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Once the 2 hours of activ­i­ties had flown by it was time for the for­mal speeches. This hap­pened at the same time as our evening meal – an after­noon tea (with sand­wiches, cakes, scones and pros­ecco). As the father of the bride passed away a num­ber of years back, a fam­ily of the bride speech was made (with my brother, sis­ter and mom doing the hon­ours). Then we had father of the groom, best man, groom and then the bride. There was not much food left after all that talking.

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I wore two wed­ding dresses for the day: my first dress was bought from Lilly J in Cam­den Mar­ket (now closed down) — for just £20! My main dress is from Mir­ror Mir­ror in Angel Isling­ton. I wore Ulrika by Char­lotte Bal­bier – ivory, lace cov­ered v-neck, empire line with crys­tal jew­els, mer­maid skirt with small train.

For the pic­nic my shoes were Carvela from Kurt Geiger, ankle strap wedges in ivory with a suede flower dec­o­ra­tion. My main shoes were bal­le­rina pumps in ivory with lace pat­tern­ing from Perdita online. My jew­ellery (bracelet, ear­rings, neck­lace and tiara) was by Cath Lof­tus, made bespoke using some of my mother’s pearls.

For the pic­nic I bought a pash­mina for £3 from Sains­burys (on the morn­ing of the wed­ding when I realised that it was going to be cold!) My bolero for the evening was from Mir­ror Mirror.

Lee wore a suit from TM Lewin, shirt from iTai­lor online, white with green lin­ing and but­tons. His shoes are from Leonard Jay of London.

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The silent disco!

What music to have was a bone of con­tention in our rela­tion­ship, as we both have very dif­fer­ent tastes. A per­fect solu­tion was found with a silent disco. Each of our guests were given a set of head­phones. We had three chan­nels, one with music from the groom, one with music from the bride and one with choices from the par­ents of the wed­ding pair. As the night went on our guests could choose what chan­nel of music they wanted to lis­ten to through chang­ing the switch on their head sets. There was an offi­cial dance floor – but peo­ple choose to dance wher­ever the mood took them.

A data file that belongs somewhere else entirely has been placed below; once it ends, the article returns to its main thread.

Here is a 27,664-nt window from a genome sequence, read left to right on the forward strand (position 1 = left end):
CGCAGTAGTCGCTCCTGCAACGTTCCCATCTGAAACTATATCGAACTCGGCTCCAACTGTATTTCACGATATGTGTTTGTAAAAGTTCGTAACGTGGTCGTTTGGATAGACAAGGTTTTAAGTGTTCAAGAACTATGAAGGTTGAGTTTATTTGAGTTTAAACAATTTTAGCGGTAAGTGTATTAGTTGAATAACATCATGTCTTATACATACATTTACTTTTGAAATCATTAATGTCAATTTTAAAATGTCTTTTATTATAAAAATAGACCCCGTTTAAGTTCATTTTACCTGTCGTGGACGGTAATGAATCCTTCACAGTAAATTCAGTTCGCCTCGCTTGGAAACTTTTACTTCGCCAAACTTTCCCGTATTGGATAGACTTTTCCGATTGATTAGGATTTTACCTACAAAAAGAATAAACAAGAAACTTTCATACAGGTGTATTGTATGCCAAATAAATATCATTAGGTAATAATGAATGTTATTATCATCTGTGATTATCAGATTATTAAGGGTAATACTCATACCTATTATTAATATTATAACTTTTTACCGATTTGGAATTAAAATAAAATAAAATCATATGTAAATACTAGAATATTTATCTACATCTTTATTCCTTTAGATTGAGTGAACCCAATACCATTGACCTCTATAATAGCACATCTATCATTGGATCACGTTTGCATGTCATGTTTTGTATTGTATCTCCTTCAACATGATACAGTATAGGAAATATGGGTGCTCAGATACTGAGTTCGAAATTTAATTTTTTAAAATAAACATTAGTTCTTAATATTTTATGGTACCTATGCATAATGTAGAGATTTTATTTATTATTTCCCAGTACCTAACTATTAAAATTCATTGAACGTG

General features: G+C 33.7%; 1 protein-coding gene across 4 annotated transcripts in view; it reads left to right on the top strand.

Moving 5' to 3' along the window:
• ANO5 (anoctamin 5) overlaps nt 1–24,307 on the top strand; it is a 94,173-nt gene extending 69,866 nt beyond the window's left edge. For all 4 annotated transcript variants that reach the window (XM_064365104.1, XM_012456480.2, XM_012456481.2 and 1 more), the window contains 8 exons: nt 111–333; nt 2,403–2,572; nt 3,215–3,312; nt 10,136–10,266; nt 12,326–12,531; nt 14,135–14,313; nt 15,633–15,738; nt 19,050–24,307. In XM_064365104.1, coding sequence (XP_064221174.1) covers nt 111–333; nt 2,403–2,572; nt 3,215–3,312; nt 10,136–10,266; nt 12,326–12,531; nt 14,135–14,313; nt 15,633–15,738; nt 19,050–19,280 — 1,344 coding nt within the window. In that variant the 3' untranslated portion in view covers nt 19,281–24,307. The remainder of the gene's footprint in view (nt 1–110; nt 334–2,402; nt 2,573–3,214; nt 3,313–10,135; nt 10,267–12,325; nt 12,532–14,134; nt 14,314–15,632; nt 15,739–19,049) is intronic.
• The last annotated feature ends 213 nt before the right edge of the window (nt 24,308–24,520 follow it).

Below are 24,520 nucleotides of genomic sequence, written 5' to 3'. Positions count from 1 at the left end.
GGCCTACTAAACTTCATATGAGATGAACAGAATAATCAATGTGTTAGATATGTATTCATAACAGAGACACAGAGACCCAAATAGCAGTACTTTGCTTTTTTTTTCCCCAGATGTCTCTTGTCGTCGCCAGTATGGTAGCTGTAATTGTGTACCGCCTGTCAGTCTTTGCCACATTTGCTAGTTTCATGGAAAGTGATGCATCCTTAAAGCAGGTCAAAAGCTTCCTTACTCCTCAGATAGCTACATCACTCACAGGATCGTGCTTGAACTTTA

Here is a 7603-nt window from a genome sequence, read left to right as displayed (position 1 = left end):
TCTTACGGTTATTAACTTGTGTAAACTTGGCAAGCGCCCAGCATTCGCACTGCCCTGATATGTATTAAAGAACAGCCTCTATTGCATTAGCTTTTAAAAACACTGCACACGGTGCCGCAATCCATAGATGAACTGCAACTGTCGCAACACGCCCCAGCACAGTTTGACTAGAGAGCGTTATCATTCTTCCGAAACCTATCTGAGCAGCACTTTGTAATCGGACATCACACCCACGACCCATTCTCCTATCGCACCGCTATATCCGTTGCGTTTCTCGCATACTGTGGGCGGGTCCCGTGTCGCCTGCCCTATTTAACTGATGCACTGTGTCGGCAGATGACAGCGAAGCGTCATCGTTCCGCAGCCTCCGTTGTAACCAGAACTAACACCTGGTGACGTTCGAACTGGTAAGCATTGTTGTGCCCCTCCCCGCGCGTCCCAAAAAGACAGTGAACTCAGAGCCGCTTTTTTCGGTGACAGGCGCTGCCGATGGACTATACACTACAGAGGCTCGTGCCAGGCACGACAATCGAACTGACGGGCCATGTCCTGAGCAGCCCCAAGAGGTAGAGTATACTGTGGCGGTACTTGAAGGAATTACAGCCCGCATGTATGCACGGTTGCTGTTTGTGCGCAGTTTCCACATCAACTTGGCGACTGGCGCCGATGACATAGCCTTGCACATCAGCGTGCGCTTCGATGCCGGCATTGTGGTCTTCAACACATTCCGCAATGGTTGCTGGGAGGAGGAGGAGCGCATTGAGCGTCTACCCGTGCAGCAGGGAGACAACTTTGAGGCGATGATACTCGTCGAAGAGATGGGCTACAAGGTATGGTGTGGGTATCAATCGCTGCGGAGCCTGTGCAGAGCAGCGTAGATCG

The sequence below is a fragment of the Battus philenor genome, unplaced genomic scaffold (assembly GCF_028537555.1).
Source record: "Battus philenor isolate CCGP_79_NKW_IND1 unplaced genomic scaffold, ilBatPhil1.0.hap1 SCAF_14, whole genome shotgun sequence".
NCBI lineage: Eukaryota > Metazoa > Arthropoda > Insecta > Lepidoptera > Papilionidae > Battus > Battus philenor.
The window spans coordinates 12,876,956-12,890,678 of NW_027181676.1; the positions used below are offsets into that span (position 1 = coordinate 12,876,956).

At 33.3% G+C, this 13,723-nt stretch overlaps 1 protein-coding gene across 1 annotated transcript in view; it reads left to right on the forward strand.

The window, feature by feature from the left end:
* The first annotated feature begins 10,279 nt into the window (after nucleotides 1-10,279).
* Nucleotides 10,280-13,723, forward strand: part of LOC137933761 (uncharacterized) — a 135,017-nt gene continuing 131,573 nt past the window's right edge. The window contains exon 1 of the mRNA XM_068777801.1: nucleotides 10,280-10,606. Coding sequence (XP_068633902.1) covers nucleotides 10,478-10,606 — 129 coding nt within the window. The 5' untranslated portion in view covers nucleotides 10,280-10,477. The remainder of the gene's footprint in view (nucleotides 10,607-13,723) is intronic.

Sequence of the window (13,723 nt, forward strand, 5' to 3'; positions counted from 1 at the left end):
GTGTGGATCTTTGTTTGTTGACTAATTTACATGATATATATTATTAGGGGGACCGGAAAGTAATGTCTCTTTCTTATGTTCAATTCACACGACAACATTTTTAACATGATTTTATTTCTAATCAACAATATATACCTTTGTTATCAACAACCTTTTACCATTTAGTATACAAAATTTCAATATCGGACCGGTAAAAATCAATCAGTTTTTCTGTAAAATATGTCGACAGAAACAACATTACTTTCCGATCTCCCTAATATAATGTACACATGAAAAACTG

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Ellie’s most mem­o­rable wed­ding day moments

Par­tic­i­pat­ing in all of the activ­i­ties and see­ing our friends hav­ing such fun.

See­ing every­one danc­ing together and shout­ing out what chan­nel they were lis­ten­ing to.

See­ing all of the groom’s friends danc­ing to drum and bass whilst his par­ents were doing the tango on the other side of the dance floor.

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The feed­back we have got from our guests was bril­liant, they all said that they talked to lots of peo­ple that they didn’t know, as there was always some­thing that they could talk about. It really did suc­ceed in mak­ing a large wed­ding party into some­thing more per­sonal and intimate.

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 Emma’s wed­ding day advice

You don’t need to fol­low a spe­cific or tra­di­tional plan for your wed­ding day. Do the things that you want to do to make sure that it is spe­cial to you. That way it can’t go wrong.

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Rec­om­mended wed­ding suppliers

Pho­tog­ra­phy – Lon­don wed­ding pho­tog­ra­pher Mark Carey

Wed­ding venue – The hon­ourable soci­ety of the Inner Tem­ple (I could not rec­om­mend them more highly, their events team was spec­tac­u­larly organ­ised and the food sublime)

Band – Tom­maso Starace offi­cial web­site

Silent Disco – Silent­noize

Trans­port – Addi­son Cabs

Cake – Cup­cakes dec­o­rated by guests, pro­vided by The Cocoabox in Lon­don. Their blog is worth a look for any chocolate-loving Christ­mas shop­pers out there!

Choco­late tast­ing – Choco­late and love

Cheese tast­ing – Tom Bad­cock

Whisky tast­ing – Stu­art Hudson

Cock­tail mak­ing – Ben Reed

Sta­tionery and Pro­gramme – Designed by the groom